Okay not sure what you are doing then but when I delved into Pickling with Pipes (which may be different than your pickling) you could not actually pickle a QObject or anything derived from that because its not a basic data type. So if you are able to pickle any of these QObject (such just QObject) then yeah you are dealing with a different version of Pickle than I am playing with.

    Next how should one store a QColor() pointer for example --- I answer this by saying how do you make the QColor pointer that you are wanting to store aka what do you need to create that object from scratch -- these are the values you store and perhaps (if you want to make it generic) you store and indicator to the type of QObject you are storing then you can grab all these elements and then create them all via a generic bit of code putting them all into a dictionary that you can then access the object from within your code. This would make the process fairly simple and straight forward I would think but what do you think?


  • Lifetime Qt Champion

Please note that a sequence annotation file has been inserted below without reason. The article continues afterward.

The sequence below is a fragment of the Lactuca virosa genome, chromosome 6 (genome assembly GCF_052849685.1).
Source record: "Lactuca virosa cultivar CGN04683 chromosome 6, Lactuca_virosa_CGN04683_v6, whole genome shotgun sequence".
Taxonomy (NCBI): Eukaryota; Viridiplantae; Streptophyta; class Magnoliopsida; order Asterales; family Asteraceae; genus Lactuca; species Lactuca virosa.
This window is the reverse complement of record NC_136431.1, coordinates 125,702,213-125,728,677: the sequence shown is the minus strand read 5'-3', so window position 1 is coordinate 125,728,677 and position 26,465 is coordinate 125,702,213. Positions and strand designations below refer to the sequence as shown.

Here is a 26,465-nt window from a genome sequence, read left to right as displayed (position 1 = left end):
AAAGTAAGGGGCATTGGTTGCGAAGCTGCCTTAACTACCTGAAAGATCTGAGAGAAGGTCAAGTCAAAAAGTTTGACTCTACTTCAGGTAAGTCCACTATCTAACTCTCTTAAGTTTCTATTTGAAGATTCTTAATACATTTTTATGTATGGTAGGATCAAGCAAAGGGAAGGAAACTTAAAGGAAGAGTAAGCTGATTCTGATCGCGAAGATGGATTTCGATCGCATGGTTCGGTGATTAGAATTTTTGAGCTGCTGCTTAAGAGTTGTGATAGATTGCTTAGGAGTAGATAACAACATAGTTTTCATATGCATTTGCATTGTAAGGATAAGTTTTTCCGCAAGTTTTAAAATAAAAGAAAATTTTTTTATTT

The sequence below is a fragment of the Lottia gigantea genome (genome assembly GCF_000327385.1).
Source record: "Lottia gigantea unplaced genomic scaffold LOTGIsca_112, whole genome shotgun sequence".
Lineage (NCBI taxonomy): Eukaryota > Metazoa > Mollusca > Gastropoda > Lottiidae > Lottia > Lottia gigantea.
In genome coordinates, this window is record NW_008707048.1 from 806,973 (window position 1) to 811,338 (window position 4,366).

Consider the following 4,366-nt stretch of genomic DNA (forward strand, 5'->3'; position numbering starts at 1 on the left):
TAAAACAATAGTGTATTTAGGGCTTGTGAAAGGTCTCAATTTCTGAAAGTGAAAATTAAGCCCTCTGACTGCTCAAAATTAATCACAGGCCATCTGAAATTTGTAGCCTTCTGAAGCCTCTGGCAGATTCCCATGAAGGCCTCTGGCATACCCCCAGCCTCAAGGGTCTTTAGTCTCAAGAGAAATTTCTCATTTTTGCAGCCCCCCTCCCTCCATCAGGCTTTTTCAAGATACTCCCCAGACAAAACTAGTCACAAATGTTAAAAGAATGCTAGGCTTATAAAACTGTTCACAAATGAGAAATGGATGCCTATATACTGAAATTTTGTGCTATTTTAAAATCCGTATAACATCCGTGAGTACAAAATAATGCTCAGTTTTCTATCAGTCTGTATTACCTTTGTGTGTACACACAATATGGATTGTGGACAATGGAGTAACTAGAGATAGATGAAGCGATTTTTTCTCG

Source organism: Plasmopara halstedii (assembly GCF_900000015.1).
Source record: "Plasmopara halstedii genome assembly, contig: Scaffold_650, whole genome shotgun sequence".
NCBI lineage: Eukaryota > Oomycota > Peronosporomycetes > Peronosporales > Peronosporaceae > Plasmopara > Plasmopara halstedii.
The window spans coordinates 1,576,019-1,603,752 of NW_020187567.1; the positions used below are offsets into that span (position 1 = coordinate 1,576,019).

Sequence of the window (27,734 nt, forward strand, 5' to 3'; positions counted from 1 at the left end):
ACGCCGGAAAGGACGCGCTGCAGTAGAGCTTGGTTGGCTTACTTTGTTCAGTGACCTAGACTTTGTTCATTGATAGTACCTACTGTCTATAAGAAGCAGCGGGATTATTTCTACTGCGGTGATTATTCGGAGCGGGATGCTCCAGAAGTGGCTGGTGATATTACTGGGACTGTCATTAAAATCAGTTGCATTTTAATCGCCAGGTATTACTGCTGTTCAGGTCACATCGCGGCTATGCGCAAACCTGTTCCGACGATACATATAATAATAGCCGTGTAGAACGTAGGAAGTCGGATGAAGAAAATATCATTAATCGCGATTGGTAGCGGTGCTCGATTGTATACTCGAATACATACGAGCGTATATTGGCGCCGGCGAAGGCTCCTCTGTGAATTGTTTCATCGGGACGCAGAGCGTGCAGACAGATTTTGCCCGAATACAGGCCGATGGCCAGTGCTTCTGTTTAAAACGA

Hi,

    @Niagarer said in How to save/pickle Qt object's state:

    Thank you, but that wasn't really the question.
    From what I know, pickle should normally be able to 'pickle' all types that derive from python's object class, which isn't the case here.
    That doesn't mean it's not possible to do the same. It will probably come down to the fact, that Qt's c++ classes are partially not 'picklable' (how should one store a QColor() pointer f.ex.) so storing the values of the members probably isn't possible. But I don't know, maybe there is a way.

    This is just an educated guess but for one thing QObject based classes cannot be copied. However, not all Qt classes derived from QObject. QColor, to take your example, is such a class and is usually not allocated on the heap so I wouldn't be surprised that pickle might work on it. But I have not tested it yet.

    Therefore, for QObject based classes, a "clone" method is the usual way to do it in C++ when one would like a second object with the same properties. In case of pickling, like was already suggested, pickling the properties and creating a new object on the other side will likely be the simpler approach.